To begin with, Greece’s economy is much smaller. The Italian GDP is almost ten times the size of Greece’s. The total national debt of Italy is about eight times the size of the Greek one. Of course, this also multiplies the problems.
On the other hand, the level of transgressions is on quite a different scale. The Italians did not trick the statistics. Its targeted budget deficit, at 2.4%, is still within the Maastricht criteria. It’s only bigger than promised by the previous government. Measured by this, the problem is not so great today.
Also, the Greeks needed money at the time of the initiation of their crisis. Loans were coming due and they could not raise any more debt on the capital market. Italy has (still) no difficulty in refinancing its debt.
Rome’s problem is not about money, but about observing the rules of monetary union. The new government does not want to abide by those rules and refuses to correct its budget plan according to the wishes of Brussels. This makes the situation harder and easier at the same time.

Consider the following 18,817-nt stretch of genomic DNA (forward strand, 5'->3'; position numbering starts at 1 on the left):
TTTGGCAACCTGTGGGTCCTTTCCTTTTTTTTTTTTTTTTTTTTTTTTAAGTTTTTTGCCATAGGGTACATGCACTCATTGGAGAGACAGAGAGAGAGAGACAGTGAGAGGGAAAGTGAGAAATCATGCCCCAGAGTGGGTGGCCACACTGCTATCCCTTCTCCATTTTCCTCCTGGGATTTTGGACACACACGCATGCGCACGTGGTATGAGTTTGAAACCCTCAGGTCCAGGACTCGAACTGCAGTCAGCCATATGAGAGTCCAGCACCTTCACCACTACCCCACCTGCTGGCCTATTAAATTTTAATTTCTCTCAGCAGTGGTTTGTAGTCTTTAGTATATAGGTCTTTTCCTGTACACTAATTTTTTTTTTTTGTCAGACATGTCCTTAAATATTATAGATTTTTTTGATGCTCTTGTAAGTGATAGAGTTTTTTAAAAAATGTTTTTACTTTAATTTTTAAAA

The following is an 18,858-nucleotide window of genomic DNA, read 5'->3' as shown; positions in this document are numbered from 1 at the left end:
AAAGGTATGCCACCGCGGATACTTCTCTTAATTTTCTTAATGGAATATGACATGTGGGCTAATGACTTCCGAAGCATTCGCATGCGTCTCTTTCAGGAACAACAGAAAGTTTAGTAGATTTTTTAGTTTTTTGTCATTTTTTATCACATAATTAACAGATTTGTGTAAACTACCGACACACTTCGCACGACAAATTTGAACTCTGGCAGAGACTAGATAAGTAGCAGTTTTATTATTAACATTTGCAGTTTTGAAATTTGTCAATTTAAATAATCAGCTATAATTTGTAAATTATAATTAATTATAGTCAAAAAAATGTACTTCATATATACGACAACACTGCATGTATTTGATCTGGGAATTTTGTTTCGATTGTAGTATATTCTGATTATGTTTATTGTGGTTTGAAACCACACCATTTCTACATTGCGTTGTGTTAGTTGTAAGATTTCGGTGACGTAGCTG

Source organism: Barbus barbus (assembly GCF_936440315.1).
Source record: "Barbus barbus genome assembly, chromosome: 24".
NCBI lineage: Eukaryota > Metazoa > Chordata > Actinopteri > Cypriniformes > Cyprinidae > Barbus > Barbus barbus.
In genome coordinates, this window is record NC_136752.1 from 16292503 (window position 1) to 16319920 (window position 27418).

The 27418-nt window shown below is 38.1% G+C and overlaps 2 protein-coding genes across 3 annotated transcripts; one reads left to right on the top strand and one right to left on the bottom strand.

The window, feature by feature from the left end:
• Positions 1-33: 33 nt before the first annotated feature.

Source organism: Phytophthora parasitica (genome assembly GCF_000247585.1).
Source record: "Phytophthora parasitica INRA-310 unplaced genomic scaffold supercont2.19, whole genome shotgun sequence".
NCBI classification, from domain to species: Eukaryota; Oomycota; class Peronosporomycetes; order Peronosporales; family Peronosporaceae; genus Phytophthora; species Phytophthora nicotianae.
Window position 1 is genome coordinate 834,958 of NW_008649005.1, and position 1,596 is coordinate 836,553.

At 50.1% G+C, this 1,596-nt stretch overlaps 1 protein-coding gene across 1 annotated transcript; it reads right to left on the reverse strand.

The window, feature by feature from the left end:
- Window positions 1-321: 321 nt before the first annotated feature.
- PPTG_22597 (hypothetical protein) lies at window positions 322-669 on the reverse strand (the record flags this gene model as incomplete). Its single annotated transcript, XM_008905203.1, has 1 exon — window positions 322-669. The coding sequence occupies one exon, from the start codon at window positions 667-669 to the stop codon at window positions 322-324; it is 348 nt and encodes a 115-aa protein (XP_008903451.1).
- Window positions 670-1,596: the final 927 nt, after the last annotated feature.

The main challenge for Greece was the conditions under which creditors were willing to provide fresh money. Athens was thus forced into an extremely strict adjustment program.
In the case of Italy, nobody has yet called for such measures (at least not yet), although they seem necessary to solve the country’s real problems.
The Greek crisis reached beyond Europe
Athens at first turned to the International Monetary Fund in Washington. It was not until the IMF refused to step in on its own that it asked the Europeans for help. The EU partners then did so, together with the IMF.